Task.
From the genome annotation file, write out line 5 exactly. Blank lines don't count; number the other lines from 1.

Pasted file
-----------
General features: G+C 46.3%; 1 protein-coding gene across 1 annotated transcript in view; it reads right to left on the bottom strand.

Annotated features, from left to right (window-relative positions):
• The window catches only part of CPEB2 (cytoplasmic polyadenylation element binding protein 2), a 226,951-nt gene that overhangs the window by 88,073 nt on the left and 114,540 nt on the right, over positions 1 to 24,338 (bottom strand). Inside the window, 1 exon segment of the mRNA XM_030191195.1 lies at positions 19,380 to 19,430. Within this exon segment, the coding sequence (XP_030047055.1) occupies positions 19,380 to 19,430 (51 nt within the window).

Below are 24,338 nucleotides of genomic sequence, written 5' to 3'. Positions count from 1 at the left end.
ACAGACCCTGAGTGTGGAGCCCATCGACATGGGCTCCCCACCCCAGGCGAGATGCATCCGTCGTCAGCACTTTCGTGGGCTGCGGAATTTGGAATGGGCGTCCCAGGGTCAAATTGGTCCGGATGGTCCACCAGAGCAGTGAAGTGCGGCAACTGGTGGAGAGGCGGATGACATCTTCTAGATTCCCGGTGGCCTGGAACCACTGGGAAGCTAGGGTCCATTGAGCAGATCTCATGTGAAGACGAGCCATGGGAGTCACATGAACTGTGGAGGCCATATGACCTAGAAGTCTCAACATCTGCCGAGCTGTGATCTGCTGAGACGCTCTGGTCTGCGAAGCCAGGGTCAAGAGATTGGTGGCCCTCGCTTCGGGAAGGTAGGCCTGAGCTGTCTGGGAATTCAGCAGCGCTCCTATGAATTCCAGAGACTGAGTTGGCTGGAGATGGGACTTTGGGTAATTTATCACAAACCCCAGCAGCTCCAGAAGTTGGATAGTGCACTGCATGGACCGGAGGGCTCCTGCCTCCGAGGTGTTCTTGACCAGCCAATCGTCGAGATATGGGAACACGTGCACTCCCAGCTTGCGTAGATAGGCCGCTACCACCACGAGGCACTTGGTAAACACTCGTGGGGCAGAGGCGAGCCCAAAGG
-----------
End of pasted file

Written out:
ACAGACCCTGAGTGTGGAGCCCATCGACATGGGCTCCCCACCCCAGGCGAGATGCATCCGTCGTCAGCACTTTCGTGGGCTGCGGAATTTGGAATGGGCGTCCCAGGGTCAAATTGGTCCGGATGGTCCACCAGAGCAGTGAAGTGCGGCAACTGGTGGAGAGGCGGATGACATCTTCTAGATTCCCGGTGGCCTGGAACCACTGGGAAGCTAGGGTCCATTGAGCAGATCTCATGTGAAGACGAGCCATGGGAGTCACATGAACTGTGGAGGCCATATGACCTAGAAGTCTCAACATCTGCCGAGCTGTGATCTGCTGAGACGCTCTGGTCTGCGAAGCCAGGGTCAAGAGATTGGTGGCCCTCGCTTCGGGAAGGTAGGCCTGAGCTGTCTGGGAATTCAGCAGCGCTCCTATGAATTCCAGAGACTGAGTTGGCTGGAGATGGGACTTTGGGTAATTTATCACAAACCCCAGCAGCTCCAGAAGTTGGATAGTGCACTGCATGGACCGGAGGGCTCCTGCCTCCGAGGTGTTCTTGACCAGCCAATCGTCGAGATATGGGAACACGTGCACTCCCAGCTTGCGTAGATAGGCCGCTACCACCACGAGGCACTTGGTAAACACTCGTGGGGCAGAGGCGAGCCCAAAGG